The Nov. 3 Denali quake was the largest to strike on land in North America in nearly 150 years, but caused few injuries and little damage given the remoteness of the area. It ripped across 210 miles in two minutes, split glaciers and triggered thousands of landslides.
A suite of new studies examining the earthquake reveal that it was actually a composite of three smaller quakes that began on one fault, skipped to a second and then moved on to a third. Details appear Thursday in the journal Science.
The findings suggest a similar situation could arise in seismically analogous Southern California, where a rupture on the Sierra Madre thrust fault could trigger an earthquake on the strike-slip San Andreas fault. In strike-slip faults, two blocks move past each other in a horizontal fashion to produce earthquakes. Thrust faults do so when one block pushes upward over another, as if moving up a ramp.
The San Andreas runs nearly the length of California but comes no closer than about 40 miles of Los Angeles. The Sierra Madre passes just miles from downtown Los Angeles.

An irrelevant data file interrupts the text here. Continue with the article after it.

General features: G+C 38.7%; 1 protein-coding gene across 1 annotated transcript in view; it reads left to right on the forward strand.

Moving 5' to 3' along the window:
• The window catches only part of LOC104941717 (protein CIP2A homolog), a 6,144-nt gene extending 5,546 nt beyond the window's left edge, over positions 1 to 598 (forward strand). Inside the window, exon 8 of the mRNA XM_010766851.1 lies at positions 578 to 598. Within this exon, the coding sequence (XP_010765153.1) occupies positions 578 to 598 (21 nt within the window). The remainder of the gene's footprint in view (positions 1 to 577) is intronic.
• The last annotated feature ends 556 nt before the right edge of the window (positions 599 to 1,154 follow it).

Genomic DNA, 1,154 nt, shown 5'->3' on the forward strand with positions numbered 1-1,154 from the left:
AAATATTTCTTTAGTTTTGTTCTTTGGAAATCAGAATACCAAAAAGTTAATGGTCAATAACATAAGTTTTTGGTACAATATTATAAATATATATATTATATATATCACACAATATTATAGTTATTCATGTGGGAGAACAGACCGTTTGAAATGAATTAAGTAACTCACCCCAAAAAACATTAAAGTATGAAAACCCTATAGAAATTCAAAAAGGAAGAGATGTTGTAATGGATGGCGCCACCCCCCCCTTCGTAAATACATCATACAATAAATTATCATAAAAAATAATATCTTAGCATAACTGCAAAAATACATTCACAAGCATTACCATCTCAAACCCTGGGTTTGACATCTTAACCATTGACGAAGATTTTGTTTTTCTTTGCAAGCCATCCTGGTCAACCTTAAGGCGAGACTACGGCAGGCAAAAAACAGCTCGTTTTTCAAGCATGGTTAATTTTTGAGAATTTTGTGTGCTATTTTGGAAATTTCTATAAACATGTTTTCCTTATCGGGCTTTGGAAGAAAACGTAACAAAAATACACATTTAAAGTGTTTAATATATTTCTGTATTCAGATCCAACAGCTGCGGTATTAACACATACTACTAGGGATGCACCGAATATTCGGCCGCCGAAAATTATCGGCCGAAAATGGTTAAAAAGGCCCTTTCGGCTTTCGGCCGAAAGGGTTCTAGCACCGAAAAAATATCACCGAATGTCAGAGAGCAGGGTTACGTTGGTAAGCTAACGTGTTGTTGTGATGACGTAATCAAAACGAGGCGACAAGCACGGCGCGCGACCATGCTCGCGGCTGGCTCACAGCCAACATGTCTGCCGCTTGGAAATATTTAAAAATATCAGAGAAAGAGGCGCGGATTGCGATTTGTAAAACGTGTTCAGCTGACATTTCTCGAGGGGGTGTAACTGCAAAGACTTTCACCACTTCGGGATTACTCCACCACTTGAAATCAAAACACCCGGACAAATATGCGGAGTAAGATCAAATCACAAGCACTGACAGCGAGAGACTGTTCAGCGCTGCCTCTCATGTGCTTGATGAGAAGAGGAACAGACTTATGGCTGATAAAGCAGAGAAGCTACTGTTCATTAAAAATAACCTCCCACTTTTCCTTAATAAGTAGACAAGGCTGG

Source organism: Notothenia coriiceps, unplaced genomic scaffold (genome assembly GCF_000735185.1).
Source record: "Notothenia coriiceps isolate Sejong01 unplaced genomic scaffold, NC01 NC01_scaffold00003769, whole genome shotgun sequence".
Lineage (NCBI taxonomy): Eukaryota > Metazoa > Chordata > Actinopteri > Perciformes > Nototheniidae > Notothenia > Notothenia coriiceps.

An earthquake that struck simultaneously on both faults could be as large as magnitude-8, or larger than expected for so close to Los Angeles.
"It could increase the magnitude of earthquakes to plan for," said U.S. Geological Survey geophysicist Donna Eberhart-Phillips, a co-author of the lead study.
James Dolan, an earthquake geologist at the University of Southern California, said the new studies confirm what many had suspected about the simultaneous movement of multiple faults.
"What we have now seen in the Denali earthquake is that indeed moderate earthquakes on a thrust fault can trigger, if the geometry is correct, very large earthquakes on adjacent strike-slip faults," said Dolan, who was not connected with the studies.
The Denali quake also produced shaking of a longer duration and period, which can crack tall buildings and bridges, than do smaller earthquakes, scientists said.
Also, the energy released by the earthquake was focused in the same direction as the southeasterly progression of the rupture of the three faults. Were a similar quake to occur on some segments of the San Andreas, its energy could be focused directly at the Los
Together, that has "big implications for Los Angeles," said Lucy Jones, scientist in charge of the USGS office in Pasadena and another of the lead study's co-authors.
By Andrew Bridges